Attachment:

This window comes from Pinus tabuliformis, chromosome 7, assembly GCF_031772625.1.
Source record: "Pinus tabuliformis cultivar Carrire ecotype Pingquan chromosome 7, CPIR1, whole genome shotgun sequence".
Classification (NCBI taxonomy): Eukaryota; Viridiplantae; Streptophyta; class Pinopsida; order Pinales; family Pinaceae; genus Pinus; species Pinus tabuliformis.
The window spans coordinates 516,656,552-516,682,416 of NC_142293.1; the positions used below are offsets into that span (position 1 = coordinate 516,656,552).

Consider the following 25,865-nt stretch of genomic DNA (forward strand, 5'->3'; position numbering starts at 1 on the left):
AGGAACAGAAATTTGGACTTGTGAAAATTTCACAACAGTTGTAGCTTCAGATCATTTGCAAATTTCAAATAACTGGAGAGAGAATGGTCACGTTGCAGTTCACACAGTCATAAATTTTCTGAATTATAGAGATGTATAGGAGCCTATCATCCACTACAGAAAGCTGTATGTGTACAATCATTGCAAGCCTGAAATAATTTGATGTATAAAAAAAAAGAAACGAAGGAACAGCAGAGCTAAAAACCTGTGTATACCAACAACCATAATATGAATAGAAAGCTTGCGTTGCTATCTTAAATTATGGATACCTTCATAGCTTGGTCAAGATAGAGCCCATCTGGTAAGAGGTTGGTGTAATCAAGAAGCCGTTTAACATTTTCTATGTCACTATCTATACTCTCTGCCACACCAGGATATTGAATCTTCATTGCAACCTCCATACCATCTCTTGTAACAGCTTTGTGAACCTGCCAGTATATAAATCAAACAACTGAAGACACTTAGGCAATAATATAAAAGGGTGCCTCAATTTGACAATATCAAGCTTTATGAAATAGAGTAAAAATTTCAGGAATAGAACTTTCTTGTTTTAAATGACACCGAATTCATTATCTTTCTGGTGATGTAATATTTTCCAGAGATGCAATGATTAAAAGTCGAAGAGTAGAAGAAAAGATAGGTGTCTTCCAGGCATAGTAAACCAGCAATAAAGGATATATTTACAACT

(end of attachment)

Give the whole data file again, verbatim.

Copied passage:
This window comes from Pinus tabuliformis, chromosome 7, assembly GCF_031772625.1.
Source record: "Pinus tabuliformis cultivar Carrire ecotype Pingquan chromosome 7, CPIR1, whole genome shotgun sequence".
Classification (NCBI taxonomy): Eukaryota; Viridiplantae; Streptophyta; class Pinopsida; order Pinales; family Pinaceae; genus Pinus; species Pinus tabuliformis.
The window spans coordinates 516,656,552-516,682,416 of NC_142293.1; the positions used below are offsets into that span (position 1 = coordinate 516,656,552).

Consider the following 25,865-nt stretch of genomic DNA (forward strand, 5'->3'; position numbering starts at 1 on the left):
AGGAACAGAAATTTGGACTTGTGAAAATTTCACAACAGTTGTAGCTTCAGATCATTTGCAAATTTCAAATAACTGGAGAGAGAATGGTCACGTTGCAGTTCACACAGTCATAAATTTTCTGAATTATAGAGATGTATAGGAGCCTATCATCCACTACAGAAAGCTGTATGTGTACAATCATTGCAAGCCTGAAATAATTTGATGTATAAAAAAAAAGAAACGAAGGAACAGCAGAGCTAAAAACCTGTGTATACCAACAACCATAATATGAATAGAAAGCTTGCGTTGCTATCTTAAATTATGGATACCTTCATAGCTTGGTCAAGATAGAGCCCATCTGGTAAGAGGTTGGTGTAATCAAGAAGCCGTTTAACATTTTCTATGTCACTATCTATACTCTCTGCCACACCAGGATATTGAATCTTCATTGCAACCTCCATACCATCTCTTGTAACAGCTTTGTGAACCTGCCAGTATATAAATCAAACAACTGAAGACACTTAGGCAATAATATAAAAGGGTGCCTCAATTTGACAATATCAAGCTTTATGAAATAGAGTAAAAATTTCAGGAATAGAACTTTCTTGTTTTAAATGACACCGAATTCATTATCTTTCTGGTGATGTAATATTTTCCAGAGATGCAATGATTAAAAGTCGAAGAGTAGAAGAAAAGATAGGTGTCTTCCAGGCATAGTAAACCAGCAATAAAGGATATATTTACAACT